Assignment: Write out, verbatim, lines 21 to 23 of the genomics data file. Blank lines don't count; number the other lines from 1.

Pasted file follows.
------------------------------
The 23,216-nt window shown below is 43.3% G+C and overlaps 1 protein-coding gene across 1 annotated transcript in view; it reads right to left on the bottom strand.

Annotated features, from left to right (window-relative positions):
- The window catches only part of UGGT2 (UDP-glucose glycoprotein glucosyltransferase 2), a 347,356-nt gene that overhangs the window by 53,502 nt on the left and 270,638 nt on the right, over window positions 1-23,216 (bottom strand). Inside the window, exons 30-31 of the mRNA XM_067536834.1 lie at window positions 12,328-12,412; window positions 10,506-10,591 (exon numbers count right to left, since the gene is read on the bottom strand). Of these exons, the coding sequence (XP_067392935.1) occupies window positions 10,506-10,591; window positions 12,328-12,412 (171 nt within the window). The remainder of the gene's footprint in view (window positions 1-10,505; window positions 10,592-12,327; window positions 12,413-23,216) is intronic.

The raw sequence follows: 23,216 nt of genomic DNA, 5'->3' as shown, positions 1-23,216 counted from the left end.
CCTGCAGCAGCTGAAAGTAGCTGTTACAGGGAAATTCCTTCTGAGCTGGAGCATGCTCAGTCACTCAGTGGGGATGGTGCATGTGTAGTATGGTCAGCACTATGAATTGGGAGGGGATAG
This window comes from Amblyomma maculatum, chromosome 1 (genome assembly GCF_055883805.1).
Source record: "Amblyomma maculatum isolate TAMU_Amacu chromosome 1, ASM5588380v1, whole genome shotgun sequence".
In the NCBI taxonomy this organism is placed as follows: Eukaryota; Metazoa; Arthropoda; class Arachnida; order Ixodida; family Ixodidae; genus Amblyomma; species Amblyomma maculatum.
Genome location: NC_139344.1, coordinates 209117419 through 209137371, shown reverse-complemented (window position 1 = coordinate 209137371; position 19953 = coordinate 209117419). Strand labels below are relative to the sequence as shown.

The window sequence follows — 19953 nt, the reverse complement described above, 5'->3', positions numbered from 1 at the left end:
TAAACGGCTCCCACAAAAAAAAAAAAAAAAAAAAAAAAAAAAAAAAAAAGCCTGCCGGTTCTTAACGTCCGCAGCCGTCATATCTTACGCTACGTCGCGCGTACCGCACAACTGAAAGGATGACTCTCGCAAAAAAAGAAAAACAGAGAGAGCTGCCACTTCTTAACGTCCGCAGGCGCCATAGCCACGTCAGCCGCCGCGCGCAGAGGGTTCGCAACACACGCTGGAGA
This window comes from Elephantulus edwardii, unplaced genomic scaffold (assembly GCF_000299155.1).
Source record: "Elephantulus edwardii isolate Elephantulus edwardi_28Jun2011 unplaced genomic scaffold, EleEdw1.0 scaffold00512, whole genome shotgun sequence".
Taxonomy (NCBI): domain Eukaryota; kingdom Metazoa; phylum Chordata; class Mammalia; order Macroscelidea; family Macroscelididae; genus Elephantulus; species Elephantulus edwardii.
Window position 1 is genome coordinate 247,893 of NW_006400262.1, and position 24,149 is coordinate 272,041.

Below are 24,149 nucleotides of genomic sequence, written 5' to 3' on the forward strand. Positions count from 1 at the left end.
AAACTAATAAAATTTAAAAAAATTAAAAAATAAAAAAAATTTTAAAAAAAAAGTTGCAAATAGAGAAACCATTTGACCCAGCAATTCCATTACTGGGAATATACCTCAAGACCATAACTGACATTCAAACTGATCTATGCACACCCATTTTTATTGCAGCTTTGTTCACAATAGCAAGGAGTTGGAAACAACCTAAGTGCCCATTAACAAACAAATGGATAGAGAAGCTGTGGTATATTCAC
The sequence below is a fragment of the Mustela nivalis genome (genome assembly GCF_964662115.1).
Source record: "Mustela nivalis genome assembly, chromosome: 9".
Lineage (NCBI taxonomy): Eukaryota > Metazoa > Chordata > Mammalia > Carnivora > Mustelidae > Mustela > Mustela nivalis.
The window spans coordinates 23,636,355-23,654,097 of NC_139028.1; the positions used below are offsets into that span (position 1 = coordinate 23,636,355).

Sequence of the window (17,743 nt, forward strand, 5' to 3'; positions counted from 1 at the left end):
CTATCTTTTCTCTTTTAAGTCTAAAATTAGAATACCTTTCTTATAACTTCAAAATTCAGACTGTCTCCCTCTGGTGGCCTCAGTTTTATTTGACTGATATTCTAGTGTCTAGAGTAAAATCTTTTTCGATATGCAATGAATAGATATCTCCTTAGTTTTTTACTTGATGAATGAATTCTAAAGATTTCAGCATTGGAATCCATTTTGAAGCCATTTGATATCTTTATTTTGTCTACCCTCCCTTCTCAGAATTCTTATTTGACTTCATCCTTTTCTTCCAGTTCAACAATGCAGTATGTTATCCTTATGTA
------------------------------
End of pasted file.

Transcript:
The window spans coordinates 23,636,355-23,654,097 of NC_139028.1; the positions used below are offsets into that span (position 1 = coordinate 23,636,355).

Sequence of the window (17,743 nt, forward strand, 5' to 3'; positions counted from 1 at the left end):
CTATCTTTTCTCTTTTAAGTCTAAAATTAGAATACCTTTCTTATAACTTCAAAATTCAGACTGTCTCCCTCTGGTGGCCTCAGTTTTATTTGACTGATATTCTAGTGTCTAGAGTAAAATCTTTTTCGATATGCAATGAATAGATATCTCCTTAGTTTTTTACTTGATGAATGAATTCTAAAGATTTCAGCATTGGAATCCATTTTGAAGCCATTTGATATCTTTATTTTGTCTACCCTCCCTTCTCAGAATTCTTATTTGACTTCATCCTTTTCTTCCAGTTCAACAATGCAGTATGTTATCCTTATGTA